[-empyre-] Re: translation + minding the gaps

Hi everyone,
Lana here, long-time absent guest moderator slipping in at the last
possible moment. Thanks to everyone for their thoughtful and
interesting comments. Mariam, I just looked at the article you linked
to about Beijing internet restrictions. I was just thinking that the
violence you describe in Afghanistan isn?t aimed at internet users in
the same way in Asia. It?s a violence of a different kind ? censorship
and punishment for overstepping those bounds. It reminded me of some of
the news I had been reading a few years ago about the jailing of
internet dissidents in Vietnam. Free speech is definitely not pervasive
throughout the web. A quick indication of that can be confirmed by
these links.


I had been puzzling over Angel?s comment about internet access being
curtailed by class. Of course that?s true to a degree, but I was
thinking about how lower income had become less of an issue in the last
decade with the proliferation of low cost internet cafes. I?m referring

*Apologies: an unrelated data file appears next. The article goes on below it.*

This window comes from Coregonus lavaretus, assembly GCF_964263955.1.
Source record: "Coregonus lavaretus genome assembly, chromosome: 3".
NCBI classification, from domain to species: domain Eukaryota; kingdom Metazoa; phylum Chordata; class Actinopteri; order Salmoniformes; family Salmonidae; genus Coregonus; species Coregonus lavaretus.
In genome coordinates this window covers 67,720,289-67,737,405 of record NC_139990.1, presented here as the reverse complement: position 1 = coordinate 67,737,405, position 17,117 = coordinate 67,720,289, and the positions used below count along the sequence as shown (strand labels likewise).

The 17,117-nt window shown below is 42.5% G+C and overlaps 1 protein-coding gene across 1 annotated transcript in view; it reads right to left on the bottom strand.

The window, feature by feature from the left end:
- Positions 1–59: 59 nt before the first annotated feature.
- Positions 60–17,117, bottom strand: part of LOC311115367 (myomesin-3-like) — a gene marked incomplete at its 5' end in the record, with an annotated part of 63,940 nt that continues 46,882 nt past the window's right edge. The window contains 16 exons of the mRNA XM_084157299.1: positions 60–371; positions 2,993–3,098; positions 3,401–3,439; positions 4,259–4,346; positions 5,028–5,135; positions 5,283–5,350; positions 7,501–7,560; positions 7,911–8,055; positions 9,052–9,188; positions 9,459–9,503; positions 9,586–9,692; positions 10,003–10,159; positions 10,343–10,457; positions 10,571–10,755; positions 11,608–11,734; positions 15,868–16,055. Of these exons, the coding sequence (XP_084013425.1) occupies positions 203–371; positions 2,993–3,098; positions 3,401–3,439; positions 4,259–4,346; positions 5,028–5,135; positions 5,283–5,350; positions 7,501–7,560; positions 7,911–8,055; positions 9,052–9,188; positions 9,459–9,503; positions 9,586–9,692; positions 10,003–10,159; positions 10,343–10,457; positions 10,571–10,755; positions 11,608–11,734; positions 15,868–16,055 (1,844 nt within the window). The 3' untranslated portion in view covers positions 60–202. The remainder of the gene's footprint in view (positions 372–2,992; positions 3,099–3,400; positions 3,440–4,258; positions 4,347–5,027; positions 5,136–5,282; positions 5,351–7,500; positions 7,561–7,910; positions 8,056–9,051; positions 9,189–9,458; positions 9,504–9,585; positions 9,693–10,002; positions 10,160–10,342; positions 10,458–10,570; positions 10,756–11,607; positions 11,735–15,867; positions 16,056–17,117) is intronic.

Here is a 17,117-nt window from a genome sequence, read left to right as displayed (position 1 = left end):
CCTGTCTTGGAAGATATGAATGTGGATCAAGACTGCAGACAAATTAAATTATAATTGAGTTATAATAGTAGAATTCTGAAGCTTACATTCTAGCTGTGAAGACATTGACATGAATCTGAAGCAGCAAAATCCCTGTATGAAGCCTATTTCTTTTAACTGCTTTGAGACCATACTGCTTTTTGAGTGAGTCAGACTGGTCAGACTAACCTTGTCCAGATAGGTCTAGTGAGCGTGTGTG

only to those places I?m a little familiar with, as in parts of Asia.
The photo accompanying the article Mariam linked to is a perfect
representation of the mesmerized hordes hooked into terminals with a
kind of cult-like mania in Taiwan and Shanghai. In these areas, the
internet has reached communities at all economic levels, although as
just mentioned, their degree of access is not democratic. 

This leads to the question about programming language, which I know
basically nothing about. I would presume, however, that the base
programming language of Chinese sites is English, because of the
complexity of converting Chinese characters into programming language.
The conversion of Chinese characters onto keyboards is baffling enough
for a novice like myself. Chinese/English websites are rife with
translation gaps, as was eminently clear to me when I was trying to
read the English versions of Chinese sites. On the other hand, so many
people in Asia are multilingual, they may be more accustomed and
skillful in negotiating those gaps.

Ricardo and Brian Holmes bring up so many points that I am unable to